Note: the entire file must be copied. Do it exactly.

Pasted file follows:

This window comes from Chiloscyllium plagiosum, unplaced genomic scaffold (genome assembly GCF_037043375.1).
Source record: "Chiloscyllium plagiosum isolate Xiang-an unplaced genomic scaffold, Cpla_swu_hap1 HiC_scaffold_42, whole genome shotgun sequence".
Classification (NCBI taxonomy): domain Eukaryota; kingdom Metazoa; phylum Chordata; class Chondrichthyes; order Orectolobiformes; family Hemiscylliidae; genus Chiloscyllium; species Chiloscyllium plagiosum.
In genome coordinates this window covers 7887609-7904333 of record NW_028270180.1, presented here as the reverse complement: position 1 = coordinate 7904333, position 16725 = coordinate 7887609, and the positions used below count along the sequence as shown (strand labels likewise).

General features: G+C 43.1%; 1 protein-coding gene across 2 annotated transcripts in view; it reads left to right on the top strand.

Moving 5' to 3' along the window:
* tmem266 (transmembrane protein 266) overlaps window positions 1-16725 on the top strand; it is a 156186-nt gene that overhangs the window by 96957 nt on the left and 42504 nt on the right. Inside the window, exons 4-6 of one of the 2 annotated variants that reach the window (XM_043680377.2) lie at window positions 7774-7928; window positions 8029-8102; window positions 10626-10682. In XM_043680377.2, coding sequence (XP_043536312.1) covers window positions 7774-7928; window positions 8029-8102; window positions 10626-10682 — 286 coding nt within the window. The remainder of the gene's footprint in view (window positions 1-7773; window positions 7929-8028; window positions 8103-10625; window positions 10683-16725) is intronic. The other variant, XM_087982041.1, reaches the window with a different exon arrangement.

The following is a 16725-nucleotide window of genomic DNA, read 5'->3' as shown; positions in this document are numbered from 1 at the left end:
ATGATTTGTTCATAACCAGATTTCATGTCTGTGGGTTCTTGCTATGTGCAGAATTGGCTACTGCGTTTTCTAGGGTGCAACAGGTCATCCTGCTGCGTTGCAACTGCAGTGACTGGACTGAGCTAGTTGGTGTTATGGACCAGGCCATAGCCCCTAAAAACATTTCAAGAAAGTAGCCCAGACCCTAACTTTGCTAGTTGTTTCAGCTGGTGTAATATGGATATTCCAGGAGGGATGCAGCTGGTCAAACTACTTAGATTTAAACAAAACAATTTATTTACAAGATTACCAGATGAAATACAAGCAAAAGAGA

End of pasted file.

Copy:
This window comes from Chiloscyllium plagiosum, unplaced genomic scaffold (genome assembly GCF_037043375.1).
Source record: "Chiloscyllium plagiosum isolate Xiang-an unplaced genomic scaffold, Cpla_swu_hap1 HiC_scaffold_42, whole genome shotgun sequence".
Classification (NCBI taxonomy): domain Eukaryota; kingdom Metazoa; phylum Chordata; class Chondrichthyes; order Orectolobiformes; family Hemiscylliidae; genus Chiloscyllium; species Chiloscyllium plagiosum.
In genome coordinates this window covers 7887609-7904333 of record NW_028270180.1, presented here as the reverse complement: position 1 = coordinate 7904333, position 16725 = coordinate 7887609, and the positions used below count along the sequence as shown (strand labels likewise).

General features: G+C 43.1%; 1 protein-coding gene across 2 annotated transcripts in view; it reads left to right on the top strand.

Moving 5' to 3' along the window:
* tmem266 (transmembrane protein 266) overlaps window positions 1-16725 on the top strand; it is a 156186-nt gene that overhangs the window by 96957 nt on the left and 42504 nt on the right. Inside the window, exons 4-6 of one of the 2 annotated variants that reach the window (XM_043680377.2) lie at window positions 7774-7928; window positions 8029-8102; window positions 10626-10682. In XM_043680377.2, coding sequence (XP_043536312.1) covers window positions 7774-7928; window positions 8029-8102; window positions 10626-10682 — 286 coding nt within the window. The remainder of the gene's footprint in view (window positions 1-7773; window positions 7929-8028; window positions 8103-10625; window positions 10683-16725) is intronic. The other variant, XM_087982041.1, reaches the window with a different exon arrangement.

The following is a 16725-nucleotide window of genomic DNA, read 5'->3' as shown; positions in this document are numbered from 1 at the left end:
ATGATTTGTTCATAACCAGATTTCATGTCTGTGGGTTCTTGCTATGTGCAGAATTGGCTACTGCGTTTTCTAGGGTGCAACAGGTCATCCTGCTGCGTTGCAACTGCAGTGACTGGACTGAGCTAGTTGGTGTTATGGACCAGGCCATAGCCCCTAAAAACATTTCAAGAAAGTAGCCCAGACCCTAACTTTGCTAGTTGTTTCAGCTGGTGTAATATGGATATTCCAGGAGGGATGCAGCTGGTCAAACTACTTAGATTTAAACAAAACAATTTATTTACAAGATTACCAGATGAAATACAAGCAAAAGAGA